Now maybe I've just talked myself into really being into this movie, but there is one aspect I was genuinely really into while I was watching: the Max and Welles stuff. My flippant Letterboxd review of this movie was that every time Joaquin Phoenix is on screen the movie improves by 70%. I think that's probably harsh, but the slowly developing friendship between Max and Welles gives the movie all the weight and humanity it has. Cage and Phoenix have a nice report, and decent chemistry. There's a little love story that starts to simmer, in a way, and by the time Welles tries to send Max away, handing him an envelope stuffed with cash and a ticket back to Los Angeles, Max refuses. "We're a team now," he protests. "We're partners. This is our big case." My heart, you know!!?? That stuff soars for me, especially in hindsight. Absolutely what I'll carry forward from this movie is Joaquin Phoenix's delicate, gentle performance and the entire Max California thing. So he's a star, and Max is lovely, and then, uh, the movie fucking kills him. And then there's another half hour of movie.
That last half hour is where things sortof crumbled for me. The first 90 minutes I was very on board with, then in the last half hour, the plot line that had lent the proceedings an air of humanity and tenderness falls away. It's another instance of non-cinematic violence, I guess, and I should like that. The baddies trick Welles to a warehouse in Brooklyn and drag in a captured and beaten Max as collateral for Welles to do what they want. He does what they want, and they kill Max anyway. It's deeply unfair, and Welles is too busy fighting for his life to do much about it. I was somewhat shocked by this turn of events. It's not what's supposed to happen in a movie. It's another non-cinematic turn the movie takes, like the simple shoe leather of the first half hour. You expect some heroic rescue, or some tragic scene. But it just... happens, and then Max is gone. I respect it, but I'm bummed by it, and the movie loses quite a bit of air. Without Max on the scene, it all feels less vital and the stakes deflate. For whatever reason, the final denouement of violence and revenge feels a little shallow.
The showdown in the warehouse feels like a good climax to the movie, and feels like it should be the end. The good guy learns the truth, beats the bad guys, gets to go home to his wife, worse for wear but well. But, you know, that's not what happens. Maybe that would be too easy, too simple. He does go home to his wife, but only to be sure she's safe. He can't talk to her about what's happened to him. There's a ten minute scene of family drama and marriage talk. What does a marriage mean if we can't trust each other? If you leave again, will there be a family here for you to come back to? I respect that scene work and that commitment of time towards real character driven consequence! That's heavy, non-action thriller stuff! Welles tells the widow who hired him the truth about the film, and she kills herself. He's haunted and freaked out, and he can't let it go. He has to go back and close out the case, for the widow, and the dead girl, and for Max. So he hunts down the remaining bad guys. But it's not heroic. It's not cool. It's just hard, and it hurts. It's plodding and heavy, and the last half hour feels like a brick around your neck.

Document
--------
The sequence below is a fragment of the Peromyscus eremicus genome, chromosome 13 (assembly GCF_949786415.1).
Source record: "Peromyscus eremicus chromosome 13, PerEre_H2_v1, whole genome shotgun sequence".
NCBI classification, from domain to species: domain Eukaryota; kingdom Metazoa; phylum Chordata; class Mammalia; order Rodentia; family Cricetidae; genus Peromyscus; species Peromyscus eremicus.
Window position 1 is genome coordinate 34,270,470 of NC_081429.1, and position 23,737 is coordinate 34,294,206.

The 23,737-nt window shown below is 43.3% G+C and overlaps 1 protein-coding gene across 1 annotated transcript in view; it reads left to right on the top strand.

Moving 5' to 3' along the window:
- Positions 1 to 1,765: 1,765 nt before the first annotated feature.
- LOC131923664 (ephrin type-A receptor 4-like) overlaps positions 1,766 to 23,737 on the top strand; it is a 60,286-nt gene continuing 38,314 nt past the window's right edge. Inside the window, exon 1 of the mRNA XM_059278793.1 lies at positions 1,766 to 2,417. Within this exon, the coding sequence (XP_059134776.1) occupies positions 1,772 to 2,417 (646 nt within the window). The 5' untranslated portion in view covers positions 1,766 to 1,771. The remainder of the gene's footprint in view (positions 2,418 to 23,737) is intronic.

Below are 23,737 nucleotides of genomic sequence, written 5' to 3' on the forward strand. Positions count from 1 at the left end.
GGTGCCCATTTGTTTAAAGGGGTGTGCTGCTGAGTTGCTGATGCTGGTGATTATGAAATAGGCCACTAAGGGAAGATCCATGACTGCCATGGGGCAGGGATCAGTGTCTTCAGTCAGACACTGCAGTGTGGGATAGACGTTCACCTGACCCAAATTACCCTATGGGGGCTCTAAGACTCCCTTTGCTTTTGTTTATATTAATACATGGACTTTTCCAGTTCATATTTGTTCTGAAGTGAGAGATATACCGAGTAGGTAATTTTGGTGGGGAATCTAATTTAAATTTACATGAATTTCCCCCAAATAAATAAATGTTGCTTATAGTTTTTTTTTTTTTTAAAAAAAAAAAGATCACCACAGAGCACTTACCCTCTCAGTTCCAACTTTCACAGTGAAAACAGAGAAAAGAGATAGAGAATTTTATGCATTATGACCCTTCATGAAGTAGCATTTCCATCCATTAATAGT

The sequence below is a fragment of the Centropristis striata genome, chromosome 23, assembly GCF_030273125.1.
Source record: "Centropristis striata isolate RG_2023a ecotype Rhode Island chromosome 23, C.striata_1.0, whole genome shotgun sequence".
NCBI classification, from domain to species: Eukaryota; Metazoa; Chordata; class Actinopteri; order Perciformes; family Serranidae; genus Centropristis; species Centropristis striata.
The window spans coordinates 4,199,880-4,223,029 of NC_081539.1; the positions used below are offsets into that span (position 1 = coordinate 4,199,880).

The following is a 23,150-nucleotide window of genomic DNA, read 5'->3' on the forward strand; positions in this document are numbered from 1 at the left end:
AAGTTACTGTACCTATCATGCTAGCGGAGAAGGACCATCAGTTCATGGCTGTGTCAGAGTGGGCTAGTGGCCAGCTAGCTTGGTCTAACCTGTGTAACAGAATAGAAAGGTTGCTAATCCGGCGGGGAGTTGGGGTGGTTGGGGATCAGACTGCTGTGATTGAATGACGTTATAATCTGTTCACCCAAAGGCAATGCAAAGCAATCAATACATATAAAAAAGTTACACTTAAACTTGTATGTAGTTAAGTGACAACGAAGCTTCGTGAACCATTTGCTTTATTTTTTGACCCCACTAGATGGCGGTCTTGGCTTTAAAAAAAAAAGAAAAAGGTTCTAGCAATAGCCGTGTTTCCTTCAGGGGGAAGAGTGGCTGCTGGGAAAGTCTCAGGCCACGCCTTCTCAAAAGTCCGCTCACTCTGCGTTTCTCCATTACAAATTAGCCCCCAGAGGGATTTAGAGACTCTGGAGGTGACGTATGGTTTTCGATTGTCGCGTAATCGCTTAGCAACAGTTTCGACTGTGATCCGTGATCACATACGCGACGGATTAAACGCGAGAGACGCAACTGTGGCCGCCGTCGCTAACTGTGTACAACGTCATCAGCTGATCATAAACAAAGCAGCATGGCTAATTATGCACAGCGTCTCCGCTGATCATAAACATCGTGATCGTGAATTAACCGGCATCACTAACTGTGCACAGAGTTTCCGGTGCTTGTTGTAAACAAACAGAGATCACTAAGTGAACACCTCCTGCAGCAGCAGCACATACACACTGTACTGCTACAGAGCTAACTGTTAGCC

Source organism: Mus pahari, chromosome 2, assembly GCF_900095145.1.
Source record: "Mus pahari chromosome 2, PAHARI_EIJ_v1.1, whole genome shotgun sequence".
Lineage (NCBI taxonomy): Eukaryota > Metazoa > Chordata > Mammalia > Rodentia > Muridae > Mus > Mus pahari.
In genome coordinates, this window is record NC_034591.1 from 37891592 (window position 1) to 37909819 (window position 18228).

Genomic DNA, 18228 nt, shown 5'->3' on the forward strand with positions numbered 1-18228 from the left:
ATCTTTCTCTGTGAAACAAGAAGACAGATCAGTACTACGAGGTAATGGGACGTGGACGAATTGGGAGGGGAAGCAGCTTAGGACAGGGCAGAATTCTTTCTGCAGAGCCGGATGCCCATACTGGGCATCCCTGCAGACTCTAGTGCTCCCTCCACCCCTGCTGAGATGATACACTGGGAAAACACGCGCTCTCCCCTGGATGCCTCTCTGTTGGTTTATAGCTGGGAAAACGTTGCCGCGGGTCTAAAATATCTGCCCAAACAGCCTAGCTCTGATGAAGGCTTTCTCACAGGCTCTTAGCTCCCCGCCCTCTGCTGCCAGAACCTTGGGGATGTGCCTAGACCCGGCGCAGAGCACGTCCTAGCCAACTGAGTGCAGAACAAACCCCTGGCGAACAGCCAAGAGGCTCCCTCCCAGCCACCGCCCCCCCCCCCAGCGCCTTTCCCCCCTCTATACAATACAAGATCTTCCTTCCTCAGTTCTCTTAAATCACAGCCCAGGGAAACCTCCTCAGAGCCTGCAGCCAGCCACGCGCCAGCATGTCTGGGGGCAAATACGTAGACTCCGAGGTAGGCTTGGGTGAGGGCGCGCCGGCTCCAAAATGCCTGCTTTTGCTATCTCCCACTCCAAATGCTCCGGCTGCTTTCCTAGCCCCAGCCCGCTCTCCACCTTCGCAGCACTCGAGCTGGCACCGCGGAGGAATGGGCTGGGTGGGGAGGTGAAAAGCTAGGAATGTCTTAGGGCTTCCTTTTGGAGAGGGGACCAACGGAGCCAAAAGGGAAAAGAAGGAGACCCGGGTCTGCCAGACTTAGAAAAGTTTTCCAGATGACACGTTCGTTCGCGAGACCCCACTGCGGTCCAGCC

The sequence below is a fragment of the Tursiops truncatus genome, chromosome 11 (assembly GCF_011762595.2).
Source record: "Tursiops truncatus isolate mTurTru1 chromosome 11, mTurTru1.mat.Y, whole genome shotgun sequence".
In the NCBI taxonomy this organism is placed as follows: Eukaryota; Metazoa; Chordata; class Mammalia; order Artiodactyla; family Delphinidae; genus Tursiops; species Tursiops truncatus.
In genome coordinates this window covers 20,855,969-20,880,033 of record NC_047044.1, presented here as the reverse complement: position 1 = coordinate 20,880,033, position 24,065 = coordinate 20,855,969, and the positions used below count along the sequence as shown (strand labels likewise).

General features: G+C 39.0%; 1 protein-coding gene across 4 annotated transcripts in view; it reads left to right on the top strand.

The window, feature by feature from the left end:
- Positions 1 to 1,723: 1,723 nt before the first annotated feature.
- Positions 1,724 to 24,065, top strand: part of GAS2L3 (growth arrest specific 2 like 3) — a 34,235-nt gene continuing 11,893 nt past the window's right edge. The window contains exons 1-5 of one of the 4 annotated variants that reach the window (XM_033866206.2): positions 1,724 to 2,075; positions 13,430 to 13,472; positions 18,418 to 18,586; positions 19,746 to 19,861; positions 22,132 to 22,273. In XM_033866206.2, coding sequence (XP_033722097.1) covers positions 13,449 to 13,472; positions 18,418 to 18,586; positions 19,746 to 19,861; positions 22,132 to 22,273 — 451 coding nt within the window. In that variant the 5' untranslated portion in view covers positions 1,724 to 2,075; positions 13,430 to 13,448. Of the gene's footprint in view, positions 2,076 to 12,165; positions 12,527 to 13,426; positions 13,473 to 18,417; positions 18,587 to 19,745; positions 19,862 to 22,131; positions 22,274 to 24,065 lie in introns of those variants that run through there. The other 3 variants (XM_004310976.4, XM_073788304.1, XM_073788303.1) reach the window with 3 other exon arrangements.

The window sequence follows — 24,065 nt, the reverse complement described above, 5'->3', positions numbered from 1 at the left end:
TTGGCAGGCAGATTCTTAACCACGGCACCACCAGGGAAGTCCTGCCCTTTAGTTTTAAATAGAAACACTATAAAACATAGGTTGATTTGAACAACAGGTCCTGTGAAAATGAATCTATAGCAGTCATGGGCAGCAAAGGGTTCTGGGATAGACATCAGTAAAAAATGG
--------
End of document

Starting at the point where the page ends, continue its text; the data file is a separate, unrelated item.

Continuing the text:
In maybe the heaviest thing 8MM does, when Welles realizes he doesn't have the personal internal gusto to kill Eddie Poole, he steps outside and calls the murdered girl's mother. He tells her the truth, she sobs, and he asks her permission to kill the men who killed her daughter. He asks her, essentially, to talk him into doing it. Which is an amazing, insane thing for a movie to do. It's a quiet reprieve, and it's an ugly thing, and when he finally kills Poole, it doesn't feel like retribution. It shouldn't, I guess.
Remember how I said I thought the last half hour of the movie was sortof airless and dragged compared to the relatively exciting first 90 minutes? Well here I am talking about all this stuff I liked in the last half hour. I can't help it. There's cool stuff at work apparently. Maybe the deflated quality is purposeful-- there's no happy ending here, really. The girl is dead and has been for a long time, and, as Poole sneers, no one cares. But Tom Welles cares, and that's all there is. One man who cares. Woof.
The last half hour really didn't work for me in the moment. It's working for me now. A lot of the movie is that way-- in the moment, I thought Nicolas Cage was doing almost actively bad work. It doesn't bother me so much now. I really dislike the music, which is a series of wails-- mournful, perhaps, but also grating and smothering. My initial review was 3.5 stars, then I second guessed and changed it to 3, then slept on it, woke up and changed it back to 3.5. I spoke to a friend about it, and when he said it was a 1.5, I more or less agreed with him. We talked for an hour and I agreed with every negative point he made. And yet! If you look to the bottom of this already too long little piece, I think you'll see I've given it a 4. Turns out I liked it. What does it mean when a movie gets better the more you sit on it? Is that a sign of a good movie, or a mirage?
In the case of 8MM, I think it might be mostly mirage. There's good stuff in there, but maybe the movie as a movie isn't as good as I've talked myself into thinking it is. The pieces are interesting, but they don't necessarily add up. The ideas are good, but the execution maybe doesn't rise to meet them. There's a lot to like there, though, and plenty to think about, and I give it major credit for that. It's occasionally stunning in it's technical choices and achievements. It's often stylish, but not showy. It contains some quality acting. And in the end something at the heart of it touched me, and in the end I appreciate it's commitment to ugliness as ugliness. The repulsive aspects are successfully unpleasant. This isn't a fun movie to watch, but I think it might be a successful one.
Overall: ★ ★ ★ ★
Schumacherness: ★ ★ ★
Up next: Flawless (1999)